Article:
September 19, 2017
The question every photographer kinda sorta dreads… “how much do you charge?”
At times, it feels overwhelming to consistently find clients who are willing to pay your prices.
After running a photography business for 6 years, specializing in birth photography, here are 5 ways I’ve found mamas that are willing to pay my birth photography prices.
First of all, what is your price?
Beyond knowing your cost-of-doing-business for birth photography (which is a whole other topic for another day) It’s important to understand a little bit of psychology behind pricing.
Is your price stuck in no-man’s land?
I’d argue that the most expensive photographer gets hired more than a photographer in no man’s land. (“No man’s land is when you’re not the cheapest, but you’re not the most expensive. You’re stuck in the middle; in “no man’s land.”)
Imagine this: You’re standing in Target, looking for a new set of bed sheets. You find 2 identical sets. Same color, same thread count, same size. One set is $20 and one set is $200. Which one do you assume is the better set of sheets? If you’re anything like me, you’re thinking “What’s wrong with the $20 one?” Most people assume the more expensive set is going to be better. Why else would it be more expensive? Keep this in mind.
Be confident in your price. If you’re not confident in your pricing, no one will be.
Here is a real-life example: My son was invited to compete on a competitive baseball team. I was so excited he’d been invited, and he was excited too. I was talking to the coach about how much extra it would cost. He was visibly uncomfortable talking about money. He stuttered and stammered over his words.
“Well, um, the annual fee is $150 there is a one time fee of $75 and the uh, monthly cost is uh… this much. (he pointed to a sheet of paper with a number of it, didn’t even say the price out loud) and uh sometimes you’ll have to pay $50 for certain games and….”
I, the customer, was so frustrated! I was thrilled for my son to participate, but the coach’s lack of confidence was making me second guess our decision. Plus, I was straight up confused about what I was paying for. Eventually I said, “I’m not too concerned with the price, I just need to understand what I’m paying for, and when.”
Be confident in your prices! State them matter of factly and without hesitating. I understand this will take some practice (it did for me), but the more confident you are, the more confidence that potential client will have in you!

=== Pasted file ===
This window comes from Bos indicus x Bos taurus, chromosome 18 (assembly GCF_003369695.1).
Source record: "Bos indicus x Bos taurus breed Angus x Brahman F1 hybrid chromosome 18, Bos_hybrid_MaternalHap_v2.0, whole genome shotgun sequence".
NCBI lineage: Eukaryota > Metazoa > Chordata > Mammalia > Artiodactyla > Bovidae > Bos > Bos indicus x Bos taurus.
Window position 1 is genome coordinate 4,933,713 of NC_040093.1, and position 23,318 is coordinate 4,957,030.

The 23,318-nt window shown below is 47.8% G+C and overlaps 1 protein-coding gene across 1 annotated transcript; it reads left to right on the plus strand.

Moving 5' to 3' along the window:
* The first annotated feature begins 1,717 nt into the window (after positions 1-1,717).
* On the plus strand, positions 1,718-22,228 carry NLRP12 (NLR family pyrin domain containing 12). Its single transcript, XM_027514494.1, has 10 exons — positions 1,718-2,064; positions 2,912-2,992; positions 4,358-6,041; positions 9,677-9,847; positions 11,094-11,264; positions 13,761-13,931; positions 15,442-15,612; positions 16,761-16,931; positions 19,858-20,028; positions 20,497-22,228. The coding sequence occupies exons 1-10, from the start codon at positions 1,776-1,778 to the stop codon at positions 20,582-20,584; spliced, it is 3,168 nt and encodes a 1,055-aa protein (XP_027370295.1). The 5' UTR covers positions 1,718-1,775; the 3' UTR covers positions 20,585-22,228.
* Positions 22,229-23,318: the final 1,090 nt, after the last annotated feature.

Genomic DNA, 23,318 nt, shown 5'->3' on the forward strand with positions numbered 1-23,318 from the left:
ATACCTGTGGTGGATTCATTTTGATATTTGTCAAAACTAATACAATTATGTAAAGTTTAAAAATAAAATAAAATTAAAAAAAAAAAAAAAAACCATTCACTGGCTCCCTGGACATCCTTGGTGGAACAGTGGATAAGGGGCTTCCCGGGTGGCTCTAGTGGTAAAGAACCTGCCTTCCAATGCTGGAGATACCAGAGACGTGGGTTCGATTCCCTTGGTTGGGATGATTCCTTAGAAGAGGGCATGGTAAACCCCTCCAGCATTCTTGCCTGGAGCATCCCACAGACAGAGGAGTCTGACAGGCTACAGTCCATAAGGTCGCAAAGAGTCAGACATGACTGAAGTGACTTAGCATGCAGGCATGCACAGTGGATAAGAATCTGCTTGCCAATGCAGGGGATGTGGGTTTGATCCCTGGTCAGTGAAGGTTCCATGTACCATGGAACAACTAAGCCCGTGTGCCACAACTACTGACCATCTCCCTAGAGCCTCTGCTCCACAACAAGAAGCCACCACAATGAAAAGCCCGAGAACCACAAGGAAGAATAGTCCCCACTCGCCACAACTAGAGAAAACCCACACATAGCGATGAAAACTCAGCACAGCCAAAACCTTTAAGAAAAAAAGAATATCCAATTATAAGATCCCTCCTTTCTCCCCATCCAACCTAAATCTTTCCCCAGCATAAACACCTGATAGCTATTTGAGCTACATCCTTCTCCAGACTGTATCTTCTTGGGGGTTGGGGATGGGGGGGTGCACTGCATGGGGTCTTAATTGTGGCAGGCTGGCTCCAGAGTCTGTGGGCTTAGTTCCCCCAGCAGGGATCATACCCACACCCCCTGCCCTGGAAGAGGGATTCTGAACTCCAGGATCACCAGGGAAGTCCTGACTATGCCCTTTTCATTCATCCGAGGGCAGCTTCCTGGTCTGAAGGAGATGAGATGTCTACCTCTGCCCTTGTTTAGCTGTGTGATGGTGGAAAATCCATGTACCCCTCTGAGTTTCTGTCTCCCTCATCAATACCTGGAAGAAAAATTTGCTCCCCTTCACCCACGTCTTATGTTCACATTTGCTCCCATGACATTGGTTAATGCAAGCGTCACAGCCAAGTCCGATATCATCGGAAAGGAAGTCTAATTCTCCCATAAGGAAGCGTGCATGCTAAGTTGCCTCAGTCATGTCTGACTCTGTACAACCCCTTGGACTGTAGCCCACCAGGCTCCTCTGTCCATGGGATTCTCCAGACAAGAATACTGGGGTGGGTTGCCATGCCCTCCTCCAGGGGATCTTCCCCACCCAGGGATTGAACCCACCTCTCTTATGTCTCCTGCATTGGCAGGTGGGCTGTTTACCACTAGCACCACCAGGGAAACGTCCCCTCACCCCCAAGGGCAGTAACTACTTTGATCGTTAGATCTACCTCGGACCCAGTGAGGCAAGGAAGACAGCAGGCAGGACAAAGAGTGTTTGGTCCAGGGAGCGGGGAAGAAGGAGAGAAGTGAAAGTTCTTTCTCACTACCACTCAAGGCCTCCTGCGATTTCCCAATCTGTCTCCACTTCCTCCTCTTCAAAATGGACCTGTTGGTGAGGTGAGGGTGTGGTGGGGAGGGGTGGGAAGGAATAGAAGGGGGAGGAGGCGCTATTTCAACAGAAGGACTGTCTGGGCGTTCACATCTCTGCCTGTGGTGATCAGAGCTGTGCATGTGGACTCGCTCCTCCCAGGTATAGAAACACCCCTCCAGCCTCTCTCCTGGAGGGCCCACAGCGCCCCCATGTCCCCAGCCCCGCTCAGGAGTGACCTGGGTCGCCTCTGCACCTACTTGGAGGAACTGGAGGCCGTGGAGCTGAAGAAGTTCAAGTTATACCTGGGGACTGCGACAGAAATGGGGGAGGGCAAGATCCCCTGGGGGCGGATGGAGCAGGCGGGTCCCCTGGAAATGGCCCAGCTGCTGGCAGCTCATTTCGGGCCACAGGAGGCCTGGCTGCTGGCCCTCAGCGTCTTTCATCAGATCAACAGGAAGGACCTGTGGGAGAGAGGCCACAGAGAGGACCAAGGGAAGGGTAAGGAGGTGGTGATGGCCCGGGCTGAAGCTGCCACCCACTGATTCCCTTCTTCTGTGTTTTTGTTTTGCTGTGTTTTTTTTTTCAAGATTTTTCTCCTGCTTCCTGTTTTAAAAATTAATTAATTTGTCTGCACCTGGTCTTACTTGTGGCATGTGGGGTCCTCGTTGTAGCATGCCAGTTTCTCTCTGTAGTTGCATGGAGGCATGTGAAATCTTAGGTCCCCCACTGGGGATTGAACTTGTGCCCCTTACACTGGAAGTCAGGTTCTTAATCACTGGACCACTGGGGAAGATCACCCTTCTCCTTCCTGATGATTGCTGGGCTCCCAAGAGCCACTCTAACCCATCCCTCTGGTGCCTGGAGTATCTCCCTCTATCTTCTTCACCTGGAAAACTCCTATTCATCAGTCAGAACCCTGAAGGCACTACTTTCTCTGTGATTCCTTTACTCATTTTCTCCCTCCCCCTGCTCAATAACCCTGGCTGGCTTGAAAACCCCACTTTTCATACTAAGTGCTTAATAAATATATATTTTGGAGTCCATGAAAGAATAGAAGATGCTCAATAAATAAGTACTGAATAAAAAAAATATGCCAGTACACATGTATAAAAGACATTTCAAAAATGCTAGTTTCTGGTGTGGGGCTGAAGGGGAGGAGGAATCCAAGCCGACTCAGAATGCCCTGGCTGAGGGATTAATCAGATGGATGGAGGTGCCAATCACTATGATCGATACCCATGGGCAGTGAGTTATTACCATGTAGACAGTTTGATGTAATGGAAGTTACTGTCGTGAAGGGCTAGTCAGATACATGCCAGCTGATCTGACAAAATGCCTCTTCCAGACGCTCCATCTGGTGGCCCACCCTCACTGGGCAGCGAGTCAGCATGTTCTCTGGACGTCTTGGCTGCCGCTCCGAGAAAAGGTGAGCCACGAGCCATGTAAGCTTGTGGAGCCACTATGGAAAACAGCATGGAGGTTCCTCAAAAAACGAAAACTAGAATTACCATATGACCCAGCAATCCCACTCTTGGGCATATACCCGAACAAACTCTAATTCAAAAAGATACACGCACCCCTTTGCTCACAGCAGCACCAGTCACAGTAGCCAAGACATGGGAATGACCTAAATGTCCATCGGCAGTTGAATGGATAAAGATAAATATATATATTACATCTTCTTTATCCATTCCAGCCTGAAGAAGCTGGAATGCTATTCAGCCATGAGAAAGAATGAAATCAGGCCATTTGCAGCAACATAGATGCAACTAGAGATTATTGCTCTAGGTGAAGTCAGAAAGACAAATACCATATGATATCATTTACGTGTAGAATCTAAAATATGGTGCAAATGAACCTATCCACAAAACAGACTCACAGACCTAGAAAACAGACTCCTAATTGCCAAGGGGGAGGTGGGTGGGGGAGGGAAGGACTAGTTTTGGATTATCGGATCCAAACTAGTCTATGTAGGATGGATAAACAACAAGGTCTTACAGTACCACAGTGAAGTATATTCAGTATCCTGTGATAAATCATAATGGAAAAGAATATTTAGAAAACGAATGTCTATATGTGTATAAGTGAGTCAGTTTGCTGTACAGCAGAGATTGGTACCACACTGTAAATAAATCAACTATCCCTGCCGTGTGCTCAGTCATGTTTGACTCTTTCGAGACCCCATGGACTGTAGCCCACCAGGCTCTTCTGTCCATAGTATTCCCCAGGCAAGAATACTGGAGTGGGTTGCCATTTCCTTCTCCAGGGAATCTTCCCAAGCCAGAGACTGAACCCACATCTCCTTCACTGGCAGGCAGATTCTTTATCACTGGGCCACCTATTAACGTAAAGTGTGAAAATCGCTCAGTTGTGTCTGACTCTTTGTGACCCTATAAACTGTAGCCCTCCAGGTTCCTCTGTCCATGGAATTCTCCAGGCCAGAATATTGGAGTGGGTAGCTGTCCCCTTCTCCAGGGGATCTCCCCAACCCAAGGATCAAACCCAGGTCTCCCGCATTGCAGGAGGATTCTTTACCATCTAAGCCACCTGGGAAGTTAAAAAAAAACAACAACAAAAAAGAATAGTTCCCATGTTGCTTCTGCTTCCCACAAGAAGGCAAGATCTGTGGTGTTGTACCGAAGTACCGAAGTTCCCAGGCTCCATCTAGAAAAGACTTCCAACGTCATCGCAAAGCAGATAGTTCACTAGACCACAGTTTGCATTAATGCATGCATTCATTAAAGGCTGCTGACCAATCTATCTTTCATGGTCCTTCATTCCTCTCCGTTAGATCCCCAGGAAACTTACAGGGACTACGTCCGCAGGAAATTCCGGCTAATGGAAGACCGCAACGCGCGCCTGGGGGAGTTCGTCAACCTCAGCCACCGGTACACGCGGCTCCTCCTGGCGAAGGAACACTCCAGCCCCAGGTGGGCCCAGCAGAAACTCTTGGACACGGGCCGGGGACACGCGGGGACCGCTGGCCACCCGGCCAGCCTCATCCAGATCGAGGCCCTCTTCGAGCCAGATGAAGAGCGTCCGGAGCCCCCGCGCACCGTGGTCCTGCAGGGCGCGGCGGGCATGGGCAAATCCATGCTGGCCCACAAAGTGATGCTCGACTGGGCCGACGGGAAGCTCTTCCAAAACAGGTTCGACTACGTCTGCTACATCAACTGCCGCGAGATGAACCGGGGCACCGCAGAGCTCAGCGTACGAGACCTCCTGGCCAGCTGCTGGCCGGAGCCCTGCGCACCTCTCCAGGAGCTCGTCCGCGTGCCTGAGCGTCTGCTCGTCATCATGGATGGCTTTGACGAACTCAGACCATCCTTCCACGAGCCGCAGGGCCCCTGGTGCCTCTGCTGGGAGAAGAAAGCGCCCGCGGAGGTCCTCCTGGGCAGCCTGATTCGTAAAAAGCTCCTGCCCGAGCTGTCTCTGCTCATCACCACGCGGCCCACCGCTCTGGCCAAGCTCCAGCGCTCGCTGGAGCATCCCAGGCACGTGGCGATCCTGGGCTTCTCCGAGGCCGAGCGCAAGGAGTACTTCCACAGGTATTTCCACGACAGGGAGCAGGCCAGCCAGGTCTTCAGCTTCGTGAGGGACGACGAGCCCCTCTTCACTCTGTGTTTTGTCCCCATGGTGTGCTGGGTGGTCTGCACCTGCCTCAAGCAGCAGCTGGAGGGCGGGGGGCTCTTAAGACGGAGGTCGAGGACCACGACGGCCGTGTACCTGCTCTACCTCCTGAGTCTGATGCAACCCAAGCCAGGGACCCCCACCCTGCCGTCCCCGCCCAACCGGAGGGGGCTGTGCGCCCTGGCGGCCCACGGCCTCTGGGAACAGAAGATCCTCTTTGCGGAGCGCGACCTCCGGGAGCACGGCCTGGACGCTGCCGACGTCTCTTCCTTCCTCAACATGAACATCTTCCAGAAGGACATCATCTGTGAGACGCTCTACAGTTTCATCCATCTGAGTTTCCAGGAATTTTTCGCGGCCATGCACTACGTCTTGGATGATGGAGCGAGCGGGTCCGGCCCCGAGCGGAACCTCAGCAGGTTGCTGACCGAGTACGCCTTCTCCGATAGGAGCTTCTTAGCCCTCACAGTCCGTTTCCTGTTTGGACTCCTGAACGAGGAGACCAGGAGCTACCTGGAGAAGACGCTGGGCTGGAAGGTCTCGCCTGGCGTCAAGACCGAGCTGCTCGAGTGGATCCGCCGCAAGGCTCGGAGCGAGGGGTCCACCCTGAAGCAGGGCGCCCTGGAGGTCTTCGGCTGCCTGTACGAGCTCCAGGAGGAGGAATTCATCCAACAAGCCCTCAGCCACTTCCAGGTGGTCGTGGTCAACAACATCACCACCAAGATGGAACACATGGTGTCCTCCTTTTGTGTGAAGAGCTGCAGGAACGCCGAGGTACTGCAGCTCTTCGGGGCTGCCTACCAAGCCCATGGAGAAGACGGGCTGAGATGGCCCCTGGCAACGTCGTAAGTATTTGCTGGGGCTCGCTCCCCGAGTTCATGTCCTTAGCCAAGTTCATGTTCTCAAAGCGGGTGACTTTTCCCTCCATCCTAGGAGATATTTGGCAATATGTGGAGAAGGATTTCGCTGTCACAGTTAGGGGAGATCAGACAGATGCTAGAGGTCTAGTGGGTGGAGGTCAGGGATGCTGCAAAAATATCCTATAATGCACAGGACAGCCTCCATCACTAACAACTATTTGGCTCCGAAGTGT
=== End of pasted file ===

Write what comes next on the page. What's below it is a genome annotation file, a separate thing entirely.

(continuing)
1. To find clients willing to pay your prices, ask yourself “Am I worth the money?” And analyze your brand.
It’s easy for us to look at our expenses, on-call time, small salary, etc and say we’re worth the money. But what does the client see on the outside that solidifies in their mind that you’re worth the money? Look at your business through your client’s perspective.
2. To find clients willing to pay your prices, give them something valuable for free! No, I don’t mean give them photography for free!
When you offer people things for free, they feel the need to give back to you in return. Plus, it’s just good business to be kind 😉
Give them with something non-photography related that they want!
– a pregnancy or newborn checklist
– a local pregnancy resource guide
– a printable (who doesn’t love a good printable that saves you time? Surely it’s not just me addicted to pinterest printables!)
There are so many possibilities!
How about a cute nursery printable they could hang in baby’s room?
Or a coloring activity for the older sibling and pregnant mom to work on together.
All of these things elevate your brand in the client’s mind.
“Cool, but how do I know what they want?”
Start paying attention.
Pay attention to what your pregnant friends are saying.
Pay attention to common questions in mommy FB groups.
Listen, listen, listen.
You could also survey your clients, women trying to conceive or past clients. What were their biggest worries and fears when they were pregnant? What do they wish they’d done differently? Start making a list, and then give them what they’re asking for! If they’re asking over and over for car seat recommendations, give them a pros/cons list of the current car seat models out there. Or even better, how about a list of the “top 10 photos you must take on your baby’s birth day?”
Yes, creating these things take time and effort, but I believe what goes around comes around. You’re helping these mamas fill a need and they’re going to remember your generosity.